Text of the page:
In the main hall of the Tate, bacterial cultures are deciding when the sculpture environment in the Turbne Hall shudders into life.
The usual lounging masses are on the concrete parkway, marked with the pocks and cracks of previous art. The children like the sudden lurches of movement. We take a peer behind the curtain; the door to the control room is deliberately left open, perhaps to silence those who would claim a human orchestra or artist. There's no reason why it should be faked, though. Why not use growth as the trigger mechanism? Anything that produces a large enough signal to be detected can be converted into art.
We head into the new switch house, crouched like a confused origami animal in the shadow of the glass towers of the billionaire fishtank flat complex behind. The spaces between the bricks are the exact size that a pigeon can't fit into, somebody tells us. This disappoints me; there should be space for life even in the white fridges we build to preserve our art from the wrong kind of culture.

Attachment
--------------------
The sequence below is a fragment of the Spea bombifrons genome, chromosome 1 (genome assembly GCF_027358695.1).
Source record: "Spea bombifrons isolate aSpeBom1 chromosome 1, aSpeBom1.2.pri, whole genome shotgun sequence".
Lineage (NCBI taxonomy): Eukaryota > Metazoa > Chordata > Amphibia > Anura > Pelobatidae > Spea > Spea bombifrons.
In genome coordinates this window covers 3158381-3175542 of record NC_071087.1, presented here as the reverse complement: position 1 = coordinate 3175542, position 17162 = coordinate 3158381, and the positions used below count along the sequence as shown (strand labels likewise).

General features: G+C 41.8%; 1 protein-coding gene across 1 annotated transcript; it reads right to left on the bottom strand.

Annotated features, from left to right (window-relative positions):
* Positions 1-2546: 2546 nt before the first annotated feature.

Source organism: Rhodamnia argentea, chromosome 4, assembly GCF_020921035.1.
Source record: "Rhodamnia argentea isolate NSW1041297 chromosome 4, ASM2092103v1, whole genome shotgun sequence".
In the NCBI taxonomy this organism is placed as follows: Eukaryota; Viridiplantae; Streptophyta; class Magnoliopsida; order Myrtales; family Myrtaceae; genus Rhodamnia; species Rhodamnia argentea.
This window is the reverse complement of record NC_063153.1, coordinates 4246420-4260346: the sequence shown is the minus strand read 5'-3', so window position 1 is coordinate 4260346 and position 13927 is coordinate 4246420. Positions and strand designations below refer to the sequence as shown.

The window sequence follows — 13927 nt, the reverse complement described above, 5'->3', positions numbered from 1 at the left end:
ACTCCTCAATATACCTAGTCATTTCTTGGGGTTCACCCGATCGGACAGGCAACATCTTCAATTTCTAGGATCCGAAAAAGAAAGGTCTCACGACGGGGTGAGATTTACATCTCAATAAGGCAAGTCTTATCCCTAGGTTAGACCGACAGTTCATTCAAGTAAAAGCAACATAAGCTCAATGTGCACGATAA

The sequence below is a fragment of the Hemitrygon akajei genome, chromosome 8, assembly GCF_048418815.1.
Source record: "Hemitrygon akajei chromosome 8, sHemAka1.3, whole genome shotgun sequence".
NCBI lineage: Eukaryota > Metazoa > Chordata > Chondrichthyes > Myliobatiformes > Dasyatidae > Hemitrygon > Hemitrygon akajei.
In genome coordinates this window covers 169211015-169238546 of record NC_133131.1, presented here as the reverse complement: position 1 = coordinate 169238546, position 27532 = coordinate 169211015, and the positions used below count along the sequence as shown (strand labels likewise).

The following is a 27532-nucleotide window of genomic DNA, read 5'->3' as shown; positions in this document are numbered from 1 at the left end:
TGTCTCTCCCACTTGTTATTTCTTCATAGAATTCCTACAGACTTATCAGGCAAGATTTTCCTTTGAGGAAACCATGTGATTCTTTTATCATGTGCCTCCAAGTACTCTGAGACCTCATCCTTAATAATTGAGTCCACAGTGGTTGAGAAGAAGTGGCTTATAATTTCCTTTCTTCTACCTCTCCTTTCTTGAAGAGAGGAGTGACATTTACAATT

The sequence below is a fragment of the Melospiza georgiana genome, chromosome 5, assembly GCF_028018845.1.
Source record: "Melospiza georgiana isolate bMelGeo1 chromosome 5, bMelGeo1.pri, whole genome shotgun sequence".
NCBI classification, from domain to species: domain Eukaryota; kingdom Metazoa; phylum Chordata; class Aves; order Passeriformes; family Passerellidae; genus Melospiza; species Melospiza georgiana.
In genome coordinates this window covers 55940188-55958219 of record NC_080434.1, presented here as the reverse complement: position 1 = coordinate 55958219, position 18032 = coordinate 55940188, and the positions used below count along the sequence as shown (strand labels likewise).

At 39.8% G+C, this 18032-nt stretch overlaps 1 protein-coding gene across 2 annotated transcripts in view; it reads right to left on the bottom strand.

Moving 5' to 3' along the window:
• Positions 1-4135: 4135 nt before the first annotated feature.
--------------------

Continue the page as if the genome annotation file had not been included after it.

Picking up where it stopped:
Of course we go and goggle off the platform in the general direction of the fancy flats. For the domiciles themselves, it's a weird combination of supplication and a sweet-shop window; the tail of an expensive cat visible here; an expanse of shiny worktop, a tastefully fancy lamp. One imagines aspirational brands bribing residents to place their products in the overlooked windows, more money draining into the smart cupboards of the extraordinarily well-off.
But on the top floor, as I hoped, an atrium garden is visible. Planters full of cordylines and other drought-resistant plants, a garden under glass. Traditionally, this is the architect's penthouse, and home to mad ideas like orchards, olive groves and lawns. This one seems quite modest and disappointingly tasteful by comparison with the tales we hear of penthouse excess.
It also looks completely sealed, in the modern style; a bottle garden for the doomed megalopolis.